Uganda to Modernize Kilembe Copper Mines

The government's strong desire to capitalize on the rising demand for minerals worldwide, especially cobalt, which is necessary for electric vehicle batteries, shows how committed it is to diversifying the economy and using the nation's natural resources to promote equitable growth.


The Ugandan government is carefully organizing the resuscitation of copper and cobalt extraction at the old Kilembe mines, a calculated move intended to capitalize on the expanding global electric vehicle (EV) market and support its mineral sector.

The Kilembe mines, which are located close to the Democratic Republic of the Congo (DRC) border in western Uganda amid lush scenery, have great potential for sustainable development and economic revival.

Kilembe Copper Mines

The government’s strong desire to capitalize on the rising demand for minerals worldwide, especially cobalt, which is necessary for electric vehicle batteries, shows how committed it is to diversifying the economy and using the nation’s natural resources to promote equitable growth.

Uganda understands the critical role that locally derived minerals can play in propelling the country’s transition towards a more sustainable future, particularly with the arrival of the green revolution, which is marked by a shift towards cleaner energy sources.

A recent request for bids to revitalize Kilembe’s mining activities attracted a lot of interest from the industry, and in December 2023, four well-known organizations submitted proposals.

The following companies are in the running to become partners with the mostly government-owned Kilembe Mines Ltd. (KLM): Gingko Energy, Liaoning Hongda (doing business as Wagagai Mining), Sinomine Power China, and Sarrai Group.

Expectations are high for a successful partnership that will harness the knowledge and resources required to revitalize the mines while the government considers which bidder is the best.

But there are obstacles in the way of reviving Kilembe’s mining activities. The mines have a mixed history, with periods of prosperity and decline interspersed with an estimated four million tonnes of copper and cobalt-rich ore.

The mines had a major impact on Uganda’s economy from their start in 1956 until production was shut down in 1982, adding a considerable amount to both the GDP and job market.

Mining operations were discontinued as a result of several obstacles that were experienced in the years that followed, such as declining copper prices and deteriorating infrastructure. The allocation of a 25-year concession to Tibetan Hima, a Chinese corporation tasked with operating and rejuvenating the mines, in 2013 gave rise to new aspirations.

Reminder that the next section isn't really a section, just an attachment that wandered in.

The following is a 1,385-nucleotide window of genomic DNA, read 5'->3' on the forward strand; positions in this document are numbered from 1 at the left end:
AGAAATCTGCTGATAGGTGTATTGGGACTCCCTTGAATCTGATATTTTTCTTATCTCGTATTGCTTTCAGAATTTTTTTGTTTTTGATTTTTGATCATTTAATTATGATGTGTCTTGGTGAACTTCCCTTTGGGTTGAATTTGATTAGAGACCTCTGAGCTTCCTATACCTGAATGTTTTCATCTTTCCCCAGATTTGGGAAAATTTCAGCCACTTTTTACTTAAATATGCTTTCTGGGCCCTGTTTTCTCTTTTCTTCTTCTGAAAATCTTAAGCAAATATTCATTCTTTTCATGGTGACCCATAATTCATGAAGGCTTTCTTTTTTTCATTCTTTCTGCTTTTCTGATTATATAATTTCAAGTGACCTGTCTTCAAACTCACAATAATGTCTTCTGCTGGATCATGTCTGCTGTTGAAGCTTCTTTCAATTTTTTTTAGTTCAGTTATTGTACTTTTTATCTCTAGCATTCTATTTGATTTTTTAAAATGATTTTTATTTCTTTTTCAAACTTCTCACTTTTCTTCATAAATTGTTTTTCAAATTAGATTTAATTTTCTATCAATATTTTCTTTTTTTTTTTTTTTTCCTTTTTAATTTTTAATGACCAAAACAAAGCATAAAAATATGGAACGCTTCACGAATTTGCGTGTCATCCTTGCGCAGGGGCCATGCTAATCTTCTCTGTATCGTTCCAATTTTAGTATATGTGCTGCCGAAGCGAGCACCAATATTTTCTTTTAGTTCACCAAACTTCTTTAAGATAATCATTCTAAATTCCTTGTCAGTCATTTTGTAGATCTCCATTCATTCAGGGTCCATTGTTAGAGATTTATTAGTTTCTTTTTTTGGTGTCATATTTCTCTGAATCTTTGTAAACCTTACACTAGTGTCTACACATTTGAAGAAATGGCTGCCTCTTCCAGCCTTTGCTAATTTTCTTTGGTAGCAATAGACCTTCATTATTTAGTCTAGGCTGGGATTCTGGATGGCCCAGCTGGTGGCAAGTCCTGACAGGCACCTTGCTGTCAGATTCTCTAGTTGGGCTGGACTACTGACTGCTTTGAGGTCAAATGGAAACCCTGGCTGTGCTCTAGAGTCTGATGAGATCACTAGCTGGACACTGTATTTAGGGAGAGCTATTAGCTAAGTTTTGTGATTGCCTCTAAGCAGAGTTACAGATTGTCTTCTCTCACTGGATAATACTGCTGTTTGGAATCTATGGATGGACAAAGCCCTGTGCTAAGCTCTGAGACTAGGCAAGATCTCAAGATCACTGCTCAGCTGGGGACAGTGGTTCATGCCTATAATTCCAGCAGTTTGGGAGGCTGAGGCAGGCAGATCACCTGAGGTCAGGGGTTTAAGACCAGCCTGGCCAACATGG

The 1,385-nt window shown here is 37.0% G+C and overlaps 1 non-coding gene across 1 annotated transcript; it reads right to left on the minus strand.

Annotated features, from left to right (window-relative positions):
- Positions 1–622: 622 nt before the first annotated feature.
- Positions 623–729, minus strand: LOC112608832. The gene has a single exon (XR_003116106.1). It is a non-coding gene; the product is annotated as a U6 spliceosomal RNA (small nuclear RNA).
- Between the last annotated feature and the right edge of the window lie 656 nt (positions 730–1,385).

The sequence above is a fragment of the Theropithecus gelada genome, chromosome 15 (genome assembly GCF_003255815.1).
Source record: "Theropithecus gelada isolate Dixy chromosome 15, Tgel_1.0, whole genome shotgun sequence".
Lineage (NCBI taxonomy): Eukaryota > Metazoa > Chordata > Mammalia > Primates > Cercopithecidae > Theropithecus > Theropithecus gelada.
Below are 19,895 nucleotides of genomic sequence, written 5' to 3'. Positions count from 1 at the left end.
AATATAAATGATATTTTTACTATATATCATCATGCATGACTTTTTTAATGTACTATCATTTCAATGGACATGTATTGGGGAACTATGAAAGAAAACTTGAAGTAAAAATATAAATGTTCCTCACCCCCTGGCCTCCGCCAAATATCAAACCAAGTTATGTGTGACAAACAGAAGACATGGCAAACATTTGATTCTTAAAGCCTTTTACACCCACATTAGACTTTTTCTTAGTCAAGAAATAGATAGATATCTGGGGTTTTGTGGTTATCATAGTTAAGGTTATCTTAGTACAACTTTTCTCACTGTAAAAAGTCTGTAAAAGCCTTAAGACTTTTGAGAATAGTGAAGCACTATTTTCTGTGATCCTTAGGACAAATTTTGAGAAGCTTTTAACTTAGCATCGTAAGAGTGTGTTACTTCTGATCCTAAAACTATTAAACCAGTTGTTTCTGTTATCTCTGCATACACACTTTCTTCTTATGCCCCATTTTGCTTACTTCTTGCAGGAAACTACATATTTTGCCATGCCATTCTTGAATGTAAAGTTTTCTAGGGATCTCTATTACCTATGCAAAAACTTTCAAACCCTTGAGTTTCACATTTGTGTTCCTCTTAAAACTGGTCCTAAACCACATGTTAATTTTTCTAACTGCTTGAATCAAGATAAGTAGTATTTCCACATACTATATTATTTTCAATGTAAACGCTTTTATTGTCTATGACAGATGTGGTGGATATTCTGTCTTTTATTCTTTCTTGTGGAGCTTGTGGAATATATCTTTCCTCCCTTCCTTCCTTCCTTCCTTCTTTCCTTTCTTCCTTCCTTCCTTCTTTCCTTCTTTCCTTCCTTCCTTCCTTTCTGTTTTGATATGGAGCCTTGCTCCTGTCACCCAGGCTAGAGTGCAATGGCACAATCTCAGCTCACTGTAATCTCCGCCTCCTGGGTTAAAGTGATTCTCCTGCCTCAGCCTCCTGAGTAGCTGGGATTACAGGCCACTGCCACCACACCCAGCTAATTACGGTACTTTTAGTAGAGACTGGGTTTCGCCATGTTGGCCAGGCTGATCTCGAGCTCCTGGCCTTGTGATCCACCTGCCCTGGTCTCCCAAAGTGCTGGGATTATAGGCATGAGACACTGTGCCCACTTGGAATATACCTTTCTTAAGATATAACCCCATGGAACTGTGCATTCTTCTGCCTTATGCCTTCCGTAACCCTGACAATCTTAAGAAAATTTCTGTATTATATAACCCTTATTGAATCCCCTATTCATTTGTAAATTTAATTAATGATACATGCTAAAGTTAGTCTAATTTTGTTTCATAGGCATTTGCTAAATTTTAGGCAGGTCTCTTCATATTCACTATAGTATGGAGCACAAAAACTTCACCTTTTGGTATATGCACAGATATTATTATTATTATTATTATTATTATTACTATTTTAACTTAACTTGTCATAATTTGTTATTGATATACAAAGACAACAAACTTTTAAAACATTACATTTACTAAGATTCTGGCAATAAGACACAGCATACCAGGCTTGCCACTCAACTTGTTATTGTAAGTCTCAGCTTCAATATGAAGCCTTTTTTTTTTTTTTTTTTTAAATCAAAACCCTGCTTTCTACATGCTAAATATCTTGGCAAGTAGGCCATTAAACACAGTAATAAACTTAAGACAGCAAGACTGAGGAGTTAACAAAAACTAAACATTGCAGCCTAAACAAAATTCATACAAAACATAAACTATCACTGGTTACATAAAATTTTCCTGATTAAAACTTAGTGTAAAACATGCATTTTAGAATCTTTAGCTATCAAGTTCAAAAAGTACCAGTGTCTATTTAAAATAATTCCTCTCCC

But despite early hopes, the project had many difficulties, which led to the government’s decision to end the concession due to sluggish pace and missed deadlines.

Important concerns over the future of the Kilembe mines and Uganda’s mineral industry overall were brought up by the concession’s termination. The president of the Geological Society of Uganda, Alex Kwatampora, emphasizes the necessity for strategic investments in downstream processing facilities and pushes for a paradigm change towards local value addition.

Kwatampora states, “The government should build a smelter plant or a cobalt factory in Uganda,” emphasizing the possible financial gains from value-added mineral processing.

Goville Kasiano, a seasoned miner with decades of experience at Kilembe Mines Ltd., reflects on the past and offers insights into the operational difficulties encountered during the Tibetan Hima concession era.

Recalling that “they were only mining copper from support pillars, which was dangerous to the lives of the workers,” Kasiano emphasizes the significance of safe and responsible mining procedures.

Motivated by a vision of sustainable development and green innovation, Uganda is resolute in its quest of rejuvenating the Kilembe mines despite the obstacles and difficulties faced.

Uganda hopes to become a leader in Africa’s clean energy transition by utilizing locally extracted copper and cobalt for the manufacture of EV batteries.

The innovative CEO of eWAKA, a Nairobi-based business that specializes in electric mobility solutions, Celeste Vogel, highlights the vital role that essential minerals play in accelerating the shift to renewable energy.

Vogel urges, “We need to accelerate production of locally made batteries to transition to clean energy,” emphasizing how critical it is to use available resources in the area for sustainable development. Careful planning, responsible funding, and a strong dedication to environmental sustainability will be essential as Uganda takes on this enormous undertaking. Uganda has the ability to lead Africa’s shift to cleaner energy and accelerate economic growth by utilizing its mineral richness for green innovation. This would set a precedent for sustainable development both within and outside of the continent.